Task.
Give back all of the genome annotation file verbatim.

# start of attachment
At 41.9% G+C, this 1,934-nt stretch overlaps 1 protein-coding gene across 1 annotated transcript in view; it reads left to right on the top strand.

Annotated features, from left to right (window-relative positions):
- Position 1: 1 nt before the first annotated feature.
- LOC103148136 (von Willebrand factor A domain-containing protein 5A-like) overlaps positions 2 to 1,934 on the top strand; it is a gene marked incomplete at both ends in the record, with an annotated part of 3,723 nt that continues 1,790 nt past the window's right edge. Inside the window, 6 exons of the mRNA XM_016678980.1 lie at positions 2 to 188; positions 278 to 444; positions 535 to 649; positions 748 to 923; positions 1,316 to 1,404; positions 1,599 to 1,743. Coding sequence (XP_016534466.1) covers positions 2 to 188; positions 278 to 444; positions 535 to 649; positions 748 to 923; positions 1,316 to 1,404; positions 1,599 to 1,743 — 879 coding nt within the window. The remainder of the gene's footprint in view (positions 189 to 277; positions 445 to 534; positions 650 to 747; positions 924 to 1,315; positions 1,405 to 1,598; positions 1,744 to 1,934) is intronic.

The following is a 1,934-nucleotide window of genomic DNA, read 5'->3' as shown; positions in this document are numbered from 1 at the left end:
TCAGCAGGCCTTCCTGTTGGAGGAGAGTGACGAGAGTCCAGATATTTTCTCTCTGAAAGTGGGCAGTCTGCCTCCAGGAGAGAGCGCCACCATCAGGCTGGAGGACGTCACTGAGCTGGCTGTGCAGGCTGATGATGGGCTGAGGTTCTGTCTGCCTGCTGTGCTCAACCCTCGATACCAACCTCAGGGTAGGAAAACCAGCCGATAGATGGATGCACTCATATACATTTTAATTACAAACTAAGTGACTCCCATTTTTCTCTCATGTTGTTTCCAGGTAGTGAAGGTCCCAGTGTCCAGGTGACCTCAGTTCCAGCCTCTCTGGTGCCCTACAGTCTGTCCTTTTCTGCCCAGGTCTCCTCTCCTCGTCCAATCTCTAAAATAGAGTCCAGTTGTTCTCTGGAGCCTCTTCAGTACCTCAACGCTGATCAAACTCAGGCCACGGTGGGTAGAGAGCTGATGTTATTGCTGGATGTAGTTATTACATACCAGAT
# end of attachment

At 41.9% G+C, this 1,934-nt stretch overlaps 1 protein-coding gene across 1 annotated transcript in view; it reads left to right on the top strand.

Annotated features, from left to right (window-relative positions):
- Position 1: 1 nt before the first annotated feature.
- LOC103148136 (von Willebrand factor A domain-containing protein 5A-like) overlaps positions 2 to 1,934 on the top strand; it is a gene marked incomplete at both ends in the record, with an annotated part of 3,723 nt that continues 1,790 nt past the window's right edge. Inside the window, 6 exons of the mRNA XM_016678980.1 lie at positions 2 to 188; positions 278 to 444; positions 535 to 649; positions 748 to 923; positions 1,316 to 1,404; positions 1,599 to 1,743. Coding sequence (XP_016534466.1) covers positions 2 to 188; positions 278 to 444; positions 535 to 649; positions 748 to 923; positions 1,316 to 1,404; positions 1,599 to 1,743 — 879 coding nt within the window. The remainder of the gene's footprint in view (positions 189 to 277; positions 445 to 534; positions 650 to 747; positions 924 to 1,315; positions 1,405 to 1,598; positions 1,744 to 1,934) is intronic.

The following is a 1,934-nucleotide window of genomic DNA, read 5'->3' as shown; positions in this document are numbered from 1 at the left end:
TCAGCAGGCCTTCCTGTTGGAGGAGAGTGACGAGAGTCCAGATATTTTCTCTCTGAAAGTGGGCAGTCTGCCTCCAGGAGAGAGCGCCACCATCAGGCTGGAGGACGTCACTGAGCTGGCTGTGCAGGCTGATGATGGGCTGAGGTTCTGTCTGCCTGCTGTGCTCAACCCTCGATACCAACCTCAGGGTAGGAAAACCAGCCGATAGATGGATGCACTCATATACATTTTAATTACAAACTAAGTGACTCCCATTTTTCTCTCATGTTGTTTCCAGGTAGTGAAGGTCCCAGTGTCCAGGTGACCTCAGTTCCAGCCTCTCTGGTGCCCTACAGTCTGTCCTTTTCTGCCCAGGTCTCCTCTCCTCGTCCAATCTCTAAAATAGAGTCCAGTTGTTCTCTGGAGCCTCTTCAGTACCTCAACGCTGATCAAACTCAGGCCACGGTGGGTAGAGAGCTGATGTTATTGCTGGATGTAGTTATTACATACCAGAT